Okaloosa Gas Grants CBA $3000 for the Lewis School’s Grasses in Classes Program

Okaloosa Gas has granted CBA $3000 to support the Lewis School’s Grasses in Classes curriculum during the 2018-2019 school year.

Grasses in Classes raises awareness and individual knowledge of local ecosystems through first-hand field experiences and in-class instruction.  With funding through Okaloosa Gas, Grasses in Classes students will tend salt marsh nurseries throughout the school year and receive monthly education on local estuarine topics that meet Florida’s state science standards from CBA staff and AmeriCorps NWF Environmental Stewards. Periodically, the schoolchildren at the Lewis School will split the grasses to increase the nursery stock. The program instills a love of local habitat and restores shoreline.

Okaloosa Gas believes the vitality of their business depends on the health and well-being of the communities where they live and work. Each year they fund a variety of nonprofit organizations and collaborate with their employees to provide additional volunteer support.

“Okaloosa Gas recognizes the importance of restoring our local waterways and keeping our environment clean for future generations,” says Eddie Springle, Vice President of Marketing and Customer Service, “A key part of this is to educate today’s youth on ways to protect and maintain the ecosystem.”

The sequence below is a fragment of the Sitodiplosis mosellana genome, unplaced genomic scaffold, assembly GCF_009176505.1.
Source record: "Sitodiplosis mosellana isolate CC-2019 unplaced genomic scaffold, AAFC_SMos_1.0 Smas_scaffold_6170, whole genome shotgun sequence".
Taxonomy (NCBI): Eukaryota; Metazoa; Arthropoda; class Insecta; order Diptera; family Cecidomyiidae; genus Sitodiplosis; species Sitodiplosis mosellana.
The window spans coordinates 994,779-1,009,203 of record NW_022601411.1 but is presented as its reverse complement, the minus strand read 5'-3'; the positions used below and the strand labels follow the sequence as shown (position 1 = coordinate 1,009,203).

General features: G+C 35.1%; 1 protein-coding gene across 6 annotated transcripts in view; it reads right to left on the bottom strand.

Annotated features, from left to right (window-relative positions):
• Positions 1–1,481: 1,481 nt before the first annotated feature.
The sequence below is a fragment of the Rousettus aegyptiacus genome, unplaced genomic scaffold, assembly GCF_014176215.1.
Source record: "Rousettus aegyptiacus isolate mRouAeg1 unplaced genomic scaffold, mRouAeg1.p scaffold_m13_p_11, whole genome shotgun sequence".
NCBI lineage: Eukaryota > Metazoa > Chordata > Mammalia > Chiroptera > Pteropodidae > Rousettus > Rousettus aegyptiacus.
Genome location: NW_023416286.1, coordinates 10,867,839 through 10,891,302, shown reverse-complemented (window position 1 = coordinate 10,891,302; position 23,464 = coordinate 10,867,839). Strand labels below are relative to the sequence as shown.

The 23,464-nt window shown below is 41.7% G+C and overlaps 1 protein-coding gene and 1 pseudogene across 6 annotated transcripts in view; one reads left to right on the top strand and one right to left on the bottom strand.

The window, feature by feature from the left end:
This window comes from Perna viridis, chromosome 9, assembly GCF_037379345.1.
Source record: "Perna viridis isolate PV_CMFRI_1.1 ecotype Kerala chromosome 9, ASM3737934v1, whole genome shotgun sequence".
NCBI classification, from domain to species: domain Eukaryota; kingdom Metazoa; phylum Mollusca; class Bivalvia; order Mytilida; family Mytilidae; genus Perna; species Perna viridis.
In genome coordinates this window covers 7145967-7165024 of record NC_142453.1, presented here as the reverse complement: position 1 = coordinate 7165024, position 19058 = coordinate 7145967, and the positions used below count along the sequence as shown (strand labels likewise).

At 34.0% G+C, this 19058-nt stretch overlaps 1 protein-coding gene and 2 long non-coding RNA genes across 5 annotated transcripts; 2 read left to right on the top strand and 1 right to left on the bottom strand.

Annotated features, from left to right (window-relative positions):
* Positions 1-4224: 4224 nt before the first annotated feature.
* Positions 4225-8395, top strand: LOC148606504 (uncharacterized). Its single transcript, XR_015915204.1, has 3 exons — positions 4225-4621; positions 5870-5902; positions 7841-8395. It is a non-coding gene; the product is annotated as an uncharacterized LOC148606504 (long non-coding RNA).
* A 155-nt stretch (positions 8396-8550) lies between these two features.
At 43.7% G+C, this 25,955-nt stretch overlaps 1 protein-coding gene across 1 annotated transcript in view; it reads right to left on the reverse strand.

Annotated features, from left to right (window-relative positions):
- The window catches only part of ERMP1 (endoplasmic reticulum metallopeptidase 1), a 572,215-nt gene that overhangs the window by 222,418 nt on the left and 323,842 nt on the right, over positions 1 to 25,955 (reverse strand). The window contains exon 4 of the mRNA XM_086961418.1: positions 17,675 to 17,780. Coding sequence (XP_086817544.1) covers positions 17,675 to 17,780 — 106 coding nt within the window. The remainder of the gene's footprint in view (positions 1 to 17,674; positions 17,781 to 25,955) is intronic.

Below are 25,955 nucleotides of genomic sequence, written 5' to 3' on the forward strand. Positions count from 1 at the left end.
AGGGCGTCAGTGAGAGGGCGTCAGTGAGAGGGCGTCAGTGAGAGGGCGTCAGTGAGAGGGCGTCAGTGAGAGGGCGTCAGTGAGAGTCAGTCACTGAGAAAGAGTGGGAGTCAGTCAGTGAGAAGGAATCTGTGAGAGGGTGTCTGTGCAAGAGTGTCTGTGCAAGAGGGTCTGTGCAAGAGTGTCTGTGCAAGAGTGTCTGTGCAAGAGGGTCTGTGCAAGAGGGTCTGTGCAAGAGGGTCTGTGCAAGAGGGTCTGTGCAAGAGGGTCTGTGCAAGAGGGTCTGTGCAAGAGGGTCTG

He continues, “We are pleased to sponsor the Choctawhatchee Basin Alliance’s Grasses in Classes program at Lewis School. This hands-on, environmental education program gives students a role in the restoration efforts in Choctawhatchee Bay throughout the school year and teaches how their work helps the local habitat and assists shoreline restoration.”

“Historically it’s been more difficult for smaller schools like Lewis to receive funding for unique curricula like Grasses in Classes,” explains Alison McDowell, Director of CBA. “With this generous sponsorship from Okaloosa Gas we will be able to bring fifth graders to the Choctawhatchee Bay shoreline for a real restoration project.”

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